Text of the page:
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Open Access Development and testing of models of tuberculosis contact tracing in rural southern Africa

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SETTING: A regional hospital in rural Swaziland.

OBJECTIVES: To evaluate a hospital-based contact screening programme and test approaches to improve its effectiveness.

DESIGN: An evaluation and quality improvement study of tuberculosis (TB) contact tracing services.

RESULTS: Hospital-based TB contact tracing led to screening of 157 (24%) of 658 contacts; of these, 4 (2.5%) were diagnosed with TB. Of 68 contacts eligible for human immunodeficiency virus (HIV) testing and counselling, 45 (66%) were tested and 7/45 (16%) were identified as HIV-positive. Twelve (50%) of 24 screened contacts aged <5 years were provided isoniazid prophylaxis. Three enhanced models of TB contact tracing were piloted to screen contacts in the community. Although some enhanced models screened large numbers of contacts, no contacts were diagnosed with TB.

CONCLUSION: Contact tracing of household members conducted in TB clinics within hospital settings is effective in high-burden, low-income settings, and can be provided using current resources. Enhanced household contact tracing models that followed up contacts in the community were not found to be effective. Additional resources would be required to provide household TB contact tracing in the community.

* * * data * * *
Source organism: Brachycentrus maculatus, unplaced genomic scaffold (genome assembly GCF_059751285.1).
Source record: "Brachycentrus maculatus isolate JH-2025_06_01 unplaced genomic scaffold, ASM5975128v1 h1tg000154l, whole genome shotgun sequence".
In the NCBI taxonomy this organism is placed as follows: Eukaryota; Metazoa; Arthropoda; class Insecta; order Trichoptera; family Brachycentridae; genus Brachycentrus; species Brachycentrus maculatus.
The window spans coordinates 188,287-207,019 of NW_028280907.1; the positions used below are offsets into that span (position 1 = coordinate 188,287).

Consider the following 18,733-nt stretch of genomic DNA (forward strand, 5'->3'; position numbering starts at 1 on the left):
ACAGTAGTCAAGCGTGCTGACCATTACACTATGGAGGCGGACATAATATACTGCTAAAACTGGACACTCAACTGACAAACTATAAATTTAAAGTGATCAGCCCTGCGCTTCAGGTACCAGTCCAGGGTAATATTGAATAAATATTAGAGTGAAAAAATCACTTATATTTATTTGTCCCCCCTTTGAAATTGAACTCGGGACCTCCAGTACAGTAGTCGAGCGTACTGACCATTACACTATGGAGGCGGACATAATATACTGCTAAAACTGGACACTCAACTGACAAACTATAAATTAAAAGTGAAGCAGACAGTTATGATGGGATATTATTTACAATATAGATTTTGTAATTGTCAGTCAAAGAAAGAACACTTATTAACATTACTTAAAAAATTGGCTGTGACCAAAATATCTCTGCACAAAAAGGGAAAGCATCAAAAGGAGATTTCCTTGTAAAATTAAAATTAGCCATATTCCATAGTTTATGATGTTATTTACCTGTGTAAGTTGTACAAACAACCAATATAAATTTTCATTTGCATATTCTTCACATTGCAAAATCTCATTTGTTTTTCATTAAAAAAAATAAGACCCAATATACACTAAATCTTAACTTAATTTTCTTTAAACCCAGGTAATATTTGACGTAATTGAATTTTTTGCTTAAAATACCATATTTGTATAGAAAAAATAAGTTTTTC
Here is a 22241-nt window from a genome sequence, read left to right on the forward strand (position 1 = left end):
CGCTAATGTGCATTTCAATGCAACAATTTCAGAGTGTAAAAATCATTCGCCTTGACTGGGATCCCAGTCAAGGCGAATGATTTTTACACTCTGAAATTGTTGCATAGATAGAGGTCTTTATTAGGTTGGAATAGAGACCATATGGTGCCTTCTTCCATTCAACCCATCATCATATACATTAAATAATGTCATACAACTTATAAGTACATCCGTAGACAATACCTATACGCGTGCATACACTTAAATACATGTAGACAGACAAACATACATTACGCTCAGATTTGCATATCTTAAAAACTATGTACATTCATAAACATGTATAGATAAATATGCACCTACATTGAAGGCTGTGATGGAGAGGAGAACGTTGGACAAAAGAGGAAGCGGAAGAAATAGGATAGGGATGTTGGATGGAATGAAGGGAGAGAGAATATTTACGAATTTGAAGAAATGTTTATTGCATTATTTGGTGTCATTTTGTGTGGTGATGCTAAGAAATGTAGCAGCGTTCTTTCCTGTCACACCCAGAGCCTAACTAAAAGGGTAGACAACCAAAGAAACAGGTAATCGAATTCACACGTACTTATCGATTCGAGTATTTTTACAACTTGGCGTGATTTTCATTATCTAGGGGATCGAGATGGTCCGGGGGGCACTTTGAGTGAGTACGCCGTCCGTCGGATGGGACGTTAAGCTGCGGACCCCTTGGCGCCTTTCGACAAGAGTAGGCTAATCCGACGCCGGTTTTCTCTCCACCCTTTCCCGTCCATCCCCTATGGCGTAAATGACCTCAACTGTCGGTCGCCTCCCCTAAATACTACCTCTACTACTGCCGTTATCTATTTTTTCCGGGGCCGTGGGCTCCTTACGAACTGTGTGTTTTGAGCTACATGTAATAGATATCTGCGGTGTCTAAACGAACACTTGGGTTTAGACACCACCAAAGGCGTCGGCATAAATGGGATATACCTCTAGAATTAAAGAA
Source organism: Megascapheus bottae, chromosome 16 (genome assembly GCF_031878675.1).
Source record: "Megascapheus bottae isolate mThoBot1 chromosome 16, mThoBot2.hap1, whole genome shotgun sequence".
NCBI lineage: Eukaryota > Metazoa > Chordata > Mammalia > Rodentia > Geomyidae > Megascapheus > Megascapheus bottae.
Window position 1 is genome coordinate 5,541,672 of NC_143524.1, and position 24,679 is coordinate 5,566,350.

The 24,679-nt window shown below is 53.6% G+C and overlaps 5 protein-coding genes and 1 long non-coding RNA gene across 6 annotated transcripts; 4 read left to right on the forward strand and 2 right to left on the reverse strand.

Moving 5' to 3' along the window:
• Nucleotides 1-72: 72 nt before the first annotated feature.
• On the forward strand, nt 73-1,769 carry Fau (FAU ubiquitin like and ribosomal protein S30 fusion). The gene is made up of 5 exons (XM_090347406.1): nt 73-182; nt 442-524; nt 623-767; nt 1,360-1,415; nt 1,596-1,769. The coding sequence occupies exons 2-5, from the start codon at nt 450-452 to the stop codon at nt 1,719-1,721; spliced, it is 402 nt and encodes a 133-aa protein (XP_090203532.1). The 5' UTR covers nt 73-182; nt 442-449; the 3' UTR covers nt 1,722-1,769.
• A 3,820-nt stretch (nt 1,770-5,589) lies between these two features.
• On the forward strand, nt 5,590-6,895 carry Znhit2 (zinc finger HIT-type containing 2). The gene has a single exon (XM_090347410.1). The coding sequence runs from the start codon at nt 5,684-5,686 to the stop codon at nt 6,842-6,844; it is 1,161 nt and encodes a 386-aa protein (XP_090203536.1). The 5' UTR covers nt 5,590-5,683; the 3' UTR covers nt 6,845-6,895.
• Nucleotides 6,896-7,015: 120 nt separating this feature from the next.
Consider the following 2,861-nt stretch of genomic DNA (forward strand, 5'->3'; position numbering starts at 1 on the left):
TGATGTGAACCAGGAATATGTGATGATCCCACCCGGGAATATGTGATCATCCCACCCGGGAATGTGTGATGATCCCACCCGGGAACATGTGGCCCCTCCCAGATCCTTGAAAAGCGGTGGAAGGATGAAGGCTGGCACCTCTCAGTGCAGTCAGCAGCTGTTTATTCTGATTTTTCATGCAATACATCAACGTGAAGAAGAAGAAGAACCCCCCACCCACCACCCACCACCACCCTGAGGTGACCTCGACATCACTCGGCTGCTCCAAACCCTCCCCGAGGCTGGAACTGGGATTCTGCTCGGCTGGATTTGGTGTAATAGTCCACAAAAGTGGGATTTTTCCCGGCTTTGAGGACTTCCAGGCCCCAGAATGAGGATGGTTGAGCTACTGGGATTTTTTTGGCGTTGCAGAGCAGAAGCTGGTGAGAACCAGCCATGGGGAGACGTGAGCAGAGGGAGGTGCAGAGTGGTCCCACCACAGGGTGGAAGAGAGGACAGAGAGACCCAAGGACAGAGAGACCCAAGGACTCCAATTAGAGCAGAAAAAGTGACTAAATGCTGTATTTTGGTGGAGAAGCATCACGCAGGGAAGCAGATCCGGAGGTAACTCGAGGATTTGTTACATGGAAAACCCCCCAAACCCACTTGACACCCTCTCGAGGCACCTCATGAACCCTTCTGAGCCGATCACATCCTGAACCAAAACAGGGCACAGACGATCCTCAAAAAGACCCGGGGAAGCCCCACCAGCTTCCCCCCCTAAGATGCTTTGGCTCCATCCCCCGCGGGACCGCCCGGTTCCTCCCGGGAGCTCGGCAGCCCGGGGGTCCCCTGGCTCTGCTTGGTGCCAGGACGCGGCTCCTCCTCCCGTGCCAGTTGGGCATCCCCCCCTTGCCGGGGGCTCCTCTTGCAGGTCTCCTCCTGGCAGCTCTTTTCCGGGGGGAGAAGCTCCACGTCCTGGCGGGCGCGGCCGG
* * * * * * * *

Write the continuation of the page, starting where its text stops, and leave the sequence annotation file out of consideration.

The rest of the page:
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Keywords: Swaziland; contact tracing; poverty; rural health; tuberculosis

Document Type: Research Article

Affiliations: 1: Nuffield Centre for International Health and Development, Leeds Institute of Health Sciences, University of Leeds, Leeds, UK 2: London Deanery, London, UK 3: Yorkshire and the Humber Deanery, University of Leeds, Leeds, UK 4: Good Shepherd Hospital, Siteki, Swaziland 5: Matsapha Health Care, Matsapha, Swaziland 6: Bradford Institute for Health Research, Bradford Royal Infirmary, Bradford, UK

Publication date: 21 December 2013

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  • Public Health Action (PHA), The Union's quarterly open access on-line journal, provides a platform for its mission 'Health solutions for the poor'. PHA addresses the need for show-casing operational research that addresses issues in health systems and services. It publishes high-quality scientific research that provides new knowledge to improve access, equity, quality and efficiency of health systems and services.

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